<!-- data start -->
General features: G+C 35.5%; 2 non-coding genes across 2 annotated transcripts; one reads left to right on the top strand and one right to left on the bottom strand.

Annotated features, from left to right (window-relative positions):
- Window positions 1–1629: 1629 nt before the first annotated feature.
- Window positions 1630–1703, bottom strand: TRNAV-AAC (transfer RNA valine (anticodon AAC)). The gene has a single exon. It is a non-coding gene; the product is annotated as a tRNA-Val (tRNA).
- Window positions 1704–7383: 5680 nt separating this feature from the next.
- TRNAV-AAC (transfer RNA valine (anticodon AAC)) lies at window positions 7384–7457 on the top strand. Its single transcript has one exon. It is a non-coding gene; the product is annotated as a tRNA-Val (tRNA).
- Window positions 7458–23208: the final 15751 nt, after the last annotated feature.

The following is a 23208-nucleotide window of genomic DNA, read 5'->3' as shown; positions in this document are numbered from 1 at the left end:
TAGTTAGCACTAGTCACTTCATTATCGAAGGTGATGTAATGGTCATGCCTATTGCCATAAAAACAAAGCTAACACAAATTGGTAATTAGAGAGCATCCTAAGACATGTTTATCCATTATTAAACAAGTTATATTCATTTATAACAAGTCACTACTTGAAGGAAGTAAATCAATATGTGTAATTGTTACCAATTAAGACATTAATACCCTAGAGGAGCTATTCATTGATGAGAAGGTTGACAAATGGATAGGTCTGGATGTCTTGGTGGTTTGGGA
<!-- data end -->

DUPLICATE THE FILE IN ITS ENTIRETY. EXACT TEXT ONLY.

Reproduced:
General features: G+C 35.5%; 2 non-coding genes across 2 annotated transcripts; one reads left to right on the top strand and one right to left on the bottom strand.

Annotated features, from left to right (window-relative positions):
- Window positions 1–1629: 1629 nt before the first annotated feature.
- Window positions 1630–1703, bottom strand: TRNAV-AAC (transfer RNA valine (anticodon AAC)). The gene has a single exon. It is a non-coding gene; the product is annotated as a tRNA-Val (tRNA).
- Window positions 1704–7383: 5680 nt separating this feature from the next.
- TRNAV-AAC (transfer RNA valine (anticodon AAC)) lies at window positions 7384–7457 on the top strand. Its single transcript has one exon. It is a non-coding gene; the product is annotated as a tRNA-Val (tRNA).
- Window positions 7458–23208: the final 15751 nt, after the last annotated feature.

The following is a 23208-nucleotide window of genomic DNA, read 5'->3' as shown; positions in this document are numbered from 1 at the left end:
TAGTTAGCACTAGTCACTTCATTATCGAAGGTGATGTAATGGTCATGCCTATTGCCATAAAAACAAAGCTAACACAAATTGGTAATTAGAGAGCATCCTAAGACATGTTTATCCATTATTAAACAAGTTATATTCATTTATAACAAGTCACTACTTGAAGGAAGTAAATCAATATGTGTAATTGTTACCAATTAAGACATTAATACCCTAGAGGAGCTATTCATTGATGAGAAGGTTGACAAATGGATAGGTCTGGATGTCTTGGTGGTTTGGGA